This is a book on database management that is based on an earlier book by the same authors, Foundation for Future Database Systems: The Third Manifesto. It can be seen as an abstract blueprint for the design of a DBMS and the language interface to such a DBMS. In particular, it serves as a basis for a model of type inheritance. This book is essential reading for database professionals.
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Databases, Types, and the Relational Model: The Third Manifesto
C. J. Date
Databases, Types, and the Relational Model: The Third Manifesto is a proposal for the future direction of data and database management systems (DBMSs). It provides a precise, formal definition of an abstract model of data, to be considered as a foundation for the design of a DBMS and a database language.
The proposed foundation represents an evolutionary step, not a revolutionary one; it builds on Ted Codd's relational model of data and on the research that sprang from Codd's work. It also incorporates a precise and comprehensive specification for a method of defining data types, including a comprehensive model of type inheritance based on specialization by constraint (as opposed to the “extension” method of subtyping found in object-oriented languages). Thus, it not only redefines the relational model in modern terms and clarifies it where clarification seemed necessary, but also addresses the orthogonal issue of the data types on whose existence the relational model depends. It is therefore offered as a firm foundation for the DBMSs of the future and is essential reading for database students and professionals alike.
New to the Third Edition
Hugh Darwen was employed in IBM's software development divisions from 1967 to 2004. In the early part of his career, he was involved in DBMS development, and during the period 1978-1982, he was one of the chief architects of an IBM product called Business System 12, a product that faithfully embraced the principles of the relational model. He has been an active participant in the development of SQL international standards since 1988. He is a lecturer and course development consultant at Warwick University and the Open University, both in the U.K.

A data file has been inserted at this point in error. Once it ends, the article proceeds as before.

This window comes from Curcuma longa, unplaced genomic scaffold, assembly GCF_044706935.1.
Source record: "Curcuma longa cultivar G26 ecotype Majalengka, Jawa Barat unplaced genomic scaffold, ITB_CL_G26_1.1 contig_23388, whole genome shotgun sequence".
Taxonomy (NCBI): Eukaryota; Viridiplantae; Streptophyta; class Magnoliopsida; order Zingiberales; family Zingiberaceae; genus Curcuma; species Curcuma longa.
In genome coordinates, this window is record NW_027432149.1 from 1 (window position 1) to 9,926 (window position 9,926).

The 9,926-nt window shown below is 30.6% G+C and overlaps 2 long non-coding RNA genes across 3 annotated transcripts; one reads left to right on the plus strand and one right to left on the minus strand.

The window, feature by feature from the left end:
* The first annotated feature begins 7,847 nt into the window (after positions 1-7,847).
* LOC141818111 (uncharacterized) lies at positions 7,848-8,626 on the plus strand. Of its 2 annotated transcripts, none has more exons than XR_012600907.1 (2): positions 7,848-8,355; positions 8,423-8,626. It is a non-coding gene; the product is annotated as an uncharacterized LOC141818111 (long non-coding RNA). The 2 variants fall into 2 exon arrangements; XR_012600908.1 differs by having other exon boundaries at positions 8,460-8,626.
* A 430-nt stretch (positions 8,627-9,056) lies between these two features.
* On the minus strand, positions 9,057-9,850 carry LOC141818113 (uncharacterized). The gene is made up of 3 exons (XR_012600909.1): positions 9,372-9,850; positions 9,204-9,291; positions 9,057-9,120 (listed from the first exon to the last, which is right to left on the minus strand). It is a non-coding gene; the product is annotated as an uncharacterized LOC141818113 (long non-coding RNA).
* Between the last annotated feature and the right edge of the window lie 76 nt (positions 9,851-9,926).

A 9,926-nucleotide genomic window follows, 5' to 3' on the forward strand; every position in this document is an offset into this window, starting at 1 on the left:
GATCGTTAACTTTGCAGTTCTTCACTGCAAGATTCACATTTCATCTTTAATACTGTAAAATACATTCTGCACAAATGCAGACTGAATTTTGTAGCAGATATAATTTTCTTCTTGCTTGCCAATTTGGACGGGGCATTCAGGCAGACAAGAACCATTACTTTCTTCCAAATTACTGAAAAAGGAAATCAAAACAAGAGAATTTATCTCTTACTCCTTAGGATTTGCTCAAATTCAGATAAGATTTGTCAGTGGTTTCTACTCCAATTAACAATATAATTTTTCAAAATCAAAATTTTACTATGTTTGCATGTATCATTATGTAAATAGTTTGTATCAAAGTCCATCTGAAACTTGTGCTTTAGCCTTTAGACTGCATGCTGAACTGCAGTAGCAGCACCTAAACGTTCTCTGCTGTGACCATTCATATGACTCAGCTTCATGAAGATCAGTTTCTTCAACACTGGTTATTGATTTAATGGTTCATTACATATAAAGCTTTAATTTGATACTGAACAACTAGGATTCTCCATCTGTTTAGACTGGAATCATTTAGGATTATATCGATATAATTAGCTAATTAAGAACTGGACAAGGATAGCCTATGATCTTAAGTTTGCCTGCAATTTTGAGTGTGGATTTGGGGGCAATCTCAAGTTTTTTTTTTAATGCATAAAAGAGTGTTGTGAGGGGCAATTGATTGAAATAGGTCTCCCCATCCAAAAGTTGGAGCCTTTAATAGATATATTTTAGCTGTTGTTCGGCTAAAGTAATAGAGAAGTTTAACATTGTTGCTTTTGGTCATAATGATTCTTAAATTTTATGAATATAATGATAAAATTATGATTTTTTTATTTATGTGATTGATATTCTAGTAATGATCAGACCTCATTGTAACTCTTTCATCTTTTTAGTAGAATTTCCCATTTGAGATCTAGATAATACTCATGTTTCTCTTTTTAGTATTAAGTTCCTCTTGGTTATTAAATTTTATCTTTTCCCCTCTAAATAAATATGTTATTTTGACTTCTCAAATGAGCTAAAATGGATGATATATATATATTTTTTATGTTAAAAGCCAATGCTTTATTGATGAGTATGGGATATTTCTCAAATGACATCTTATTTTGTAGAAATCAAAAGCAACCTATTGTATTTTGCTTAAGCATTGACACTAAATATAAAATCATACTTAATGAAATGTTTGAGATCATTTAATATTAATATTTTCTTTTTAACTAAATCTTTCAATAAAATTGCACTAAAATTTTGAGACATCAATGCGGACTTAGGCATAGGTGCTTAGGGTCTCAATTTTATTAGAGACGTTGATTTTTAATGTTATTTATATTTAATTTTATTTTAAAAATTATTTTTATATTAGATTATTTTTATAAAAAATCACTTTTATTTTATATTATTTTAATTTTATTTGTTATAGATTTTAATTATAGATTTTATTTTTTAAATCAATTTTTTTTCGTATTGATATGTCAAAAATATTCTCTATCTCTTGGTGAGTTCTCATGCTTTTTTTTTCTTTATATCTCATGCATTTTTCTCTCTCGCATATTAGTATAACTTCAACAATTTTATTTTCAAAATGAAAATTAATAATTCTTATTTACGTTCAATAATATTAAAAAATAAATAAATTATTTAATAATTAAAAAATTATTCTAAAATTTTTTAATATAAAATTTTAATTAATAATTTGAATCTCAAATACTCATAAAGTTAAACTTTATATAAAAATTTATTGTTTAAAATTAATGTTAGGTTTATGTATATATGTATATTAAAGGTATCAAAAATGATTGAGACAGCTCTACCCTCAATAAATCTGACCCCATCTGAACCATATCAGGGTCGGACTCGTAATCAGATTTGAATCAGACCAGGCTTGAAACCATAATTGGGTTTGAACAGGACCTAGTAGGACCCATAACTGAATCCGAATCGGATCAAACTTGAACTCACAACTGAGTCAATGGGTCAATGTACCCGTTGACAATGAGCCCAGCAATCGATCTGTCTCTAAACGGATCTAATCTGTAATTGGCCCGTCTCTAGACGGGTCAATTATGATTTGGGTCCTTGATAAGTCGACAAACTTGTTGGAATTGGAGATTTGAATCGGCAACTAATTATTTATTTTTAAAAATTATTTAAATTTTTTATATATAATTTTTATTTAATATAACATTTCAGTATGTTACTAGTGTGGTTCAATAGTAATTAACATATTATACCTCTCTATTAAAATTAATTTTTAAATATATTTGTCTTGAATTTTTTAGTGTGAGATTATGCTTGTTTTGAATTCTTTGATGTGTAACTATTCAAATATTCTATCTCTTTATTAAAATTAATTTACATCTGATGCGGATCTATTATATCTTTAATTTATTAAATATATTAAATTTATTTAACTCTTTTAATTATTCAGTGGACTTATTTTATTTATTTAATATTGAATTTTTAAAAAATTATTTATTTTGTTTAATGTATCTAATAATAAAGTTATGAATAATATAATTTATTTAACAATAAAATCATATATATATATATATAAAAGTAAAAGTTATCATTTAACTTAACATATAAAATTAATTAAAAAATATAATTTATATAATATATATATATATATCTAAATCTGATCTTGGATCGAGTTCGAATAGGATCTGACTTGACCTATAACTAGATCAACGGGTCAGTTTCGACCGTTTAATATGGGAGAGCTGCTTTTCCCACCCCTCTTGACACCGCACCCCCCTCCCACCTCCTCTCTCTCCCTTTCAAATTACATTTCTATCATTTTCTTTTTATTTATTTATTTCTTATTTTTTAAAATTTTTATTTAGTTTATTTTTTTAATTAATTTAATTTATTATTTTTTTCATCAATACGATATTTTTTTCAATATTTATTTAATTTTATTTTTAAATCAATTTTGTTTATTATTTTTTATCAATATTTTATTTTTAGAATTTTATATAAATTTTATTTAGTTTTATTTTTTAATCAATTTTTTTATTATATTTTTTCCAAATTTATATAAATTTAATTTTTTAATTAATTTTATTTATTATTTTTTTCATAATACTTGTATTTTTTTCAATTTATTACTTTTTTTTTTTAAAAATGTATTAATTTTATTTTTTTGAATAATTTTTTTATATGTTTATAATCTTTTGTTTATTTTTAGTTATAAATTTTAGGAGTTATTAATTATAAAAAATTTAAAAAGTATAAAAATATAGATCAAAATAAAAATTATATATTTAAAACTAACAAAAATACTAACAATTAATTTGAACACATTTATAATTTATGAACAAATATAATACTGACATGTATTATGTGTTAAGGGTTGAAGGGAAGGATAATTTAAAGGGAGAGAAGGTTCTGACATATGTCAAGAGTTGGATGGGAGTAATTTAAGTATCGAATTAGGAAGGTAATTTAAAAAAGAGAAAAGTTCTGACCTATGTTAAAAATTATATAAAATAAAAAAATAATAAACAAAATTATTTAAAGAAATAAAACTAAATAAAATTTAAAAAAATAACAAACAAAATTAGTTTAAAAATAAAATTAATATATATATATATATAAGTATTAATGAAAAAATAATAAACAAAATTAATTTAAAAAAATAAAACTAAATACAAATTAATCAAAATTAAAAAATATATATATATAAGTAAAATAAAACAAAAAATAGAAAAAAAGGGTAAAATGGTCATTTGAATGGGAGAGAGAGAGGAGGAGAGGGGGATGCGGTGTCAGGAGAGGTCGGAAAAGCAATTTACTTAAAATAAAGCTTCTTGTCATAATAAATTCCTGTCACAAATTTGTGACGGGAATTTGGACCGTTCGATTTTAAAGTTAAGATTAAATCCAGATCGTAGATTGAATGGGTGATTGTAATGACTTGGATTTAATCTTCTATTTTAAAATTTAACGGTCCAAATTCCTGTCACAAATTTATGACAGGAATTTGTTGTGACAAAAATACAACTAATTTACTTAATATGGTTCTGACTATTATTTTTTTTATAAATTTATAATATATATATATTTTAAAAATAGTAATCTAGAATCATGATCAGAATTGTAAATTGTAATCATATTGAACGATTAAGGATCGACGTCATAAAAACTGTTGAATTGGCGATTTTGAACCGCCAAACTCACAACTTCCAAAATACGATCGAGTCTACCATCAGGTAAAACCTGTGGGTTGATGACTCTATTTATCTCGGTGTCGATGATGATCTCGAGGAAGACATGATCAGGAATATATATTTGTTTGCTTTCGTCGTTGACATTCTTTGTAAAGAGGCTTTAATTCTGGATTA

C.J. Date is an independent author, lecturer, researcher, and consultant specializing in relational database systems. He was one of the first to recognize the fundamental importance of Codd's pioneering work on the relational model. He was also involved in technical planning for the IBM products, SQL/DS and DB2. Date is best known for his books, in particular An Introduction to Database Systems, Eighth Edition (Addison-Wesley, 2004), the standard text in the field, which has sold nearly three quarters of a million copies worldwide.About the Author:
C. J. Date is an independent author, lecturer, researcher, and consultant specializing in relational database systems. An active member of the database community for over 30 years, Date has devoted the major part of his career to exploring, expanding, and expounding the theory and practice of relational technology. He was also involved in technical planning for the IBN products SQL/DS and DB2 and his book, An Introduction to Database Systems, has sold well over half a million copies worldwide.
Hugh Darwen has been involved in software development since 1967 as an employee of IBM United Kingdom Ltd. He has been active in the relational database arena since 1978. His writings include contributions to Date’s Relational Database Writings series and A Guide to the SQL Standard. He has been an active participant in the development of the SQL international standards since 1988.
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Descrizione libro Addison Wesley, 2006. Paperback. Condizione libro: New. Codice libro della libreria SONG0321399420